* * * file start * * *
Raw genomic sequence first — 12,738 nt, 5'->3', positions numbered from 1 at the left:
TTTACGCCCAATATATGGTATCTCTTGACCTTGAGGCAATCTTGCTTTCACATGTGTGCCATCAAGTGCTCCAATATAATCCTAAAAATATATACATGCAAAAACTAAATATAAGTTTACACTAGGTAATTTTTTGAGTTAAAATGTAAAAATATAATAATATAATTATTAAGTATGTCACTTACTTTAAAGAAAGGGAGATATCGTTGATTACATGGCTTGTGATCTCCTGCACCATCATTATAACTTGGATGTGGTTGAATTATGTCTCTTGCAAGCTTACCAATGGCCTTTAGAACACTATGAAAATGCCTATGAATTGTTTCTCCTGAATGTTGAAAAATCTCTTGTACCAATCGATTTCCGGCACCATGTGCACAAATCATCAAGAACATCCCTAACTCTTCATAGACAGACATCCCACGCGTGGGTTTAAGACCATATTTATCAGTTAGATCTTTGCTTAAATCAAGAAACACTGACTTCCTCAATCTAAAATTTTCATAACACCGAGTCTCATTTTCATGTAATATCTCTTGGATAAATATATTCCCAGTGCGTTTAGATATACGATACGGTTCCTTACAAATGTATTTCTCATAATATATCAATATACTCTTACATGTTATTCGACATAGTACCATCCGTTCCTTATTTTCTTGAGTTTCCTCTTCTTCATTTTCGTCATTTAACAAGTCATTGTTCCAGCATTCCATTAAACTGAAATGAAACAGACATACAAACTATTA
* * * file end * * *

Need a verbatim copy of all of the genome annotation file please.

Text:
Raw genomic sequence first — 12,738 nt, 5'->3', positions numbered from 1 at the left:
TTTACGCCCAATATATGGTATCTCTTGACCTTGAGGCAATCTTGCTTTCACATGTGTGCCATCAAGTGCTCCAATATAATCCTAAAAATATATACATGCAAAAACTAAATATAAGTTTACACTAGGTAATTTTTTGAGTTAAAATGTAAAAATATAATAATATAATTATTAAGTATGTCACTTACTTTAAAGAAAGGGAGATATCGTTGATTACATGGCTTGTGATCTCCTGCACCATCATTATAACTTGGATGTGGTTGAATTATGTCTCTTGCAAGCTTACCAATGGCCTTTAGAACACTATGAAAATGCCTATGAATTGTTTCTCCTGAATGTTGAAAAATCTCTTGTACCAATCGATTTCCGGCACCATGTGCACAAATCATCAAGAACATCCCTAACTCTTCATAGACAGACATCCCACGCGTGGGTTTAAGACCATATTTATCAGTTAGATCTTTGCTTAAATCAAGAAACACTGACTTCCTCAATCTAAAATTTTCATAACACCGAGTCTCATTTTCATGTAATATCTCTTGGATAAATATATTCCCAGTGCGTTTAGATATACGATACGGTTCCTTACAAATGTATTTCTCATAATATATCAATATACTCTTACATGTTATTCGACATAGTACCATCCGTTCCTTATTTTCTTGAGTTTCCTCTTCTTCATTTTCGTCATTTAACAAGTCATTGTTCCAGCATTCCATTAAACTGAAATGAAACAGACATACAAACTATTA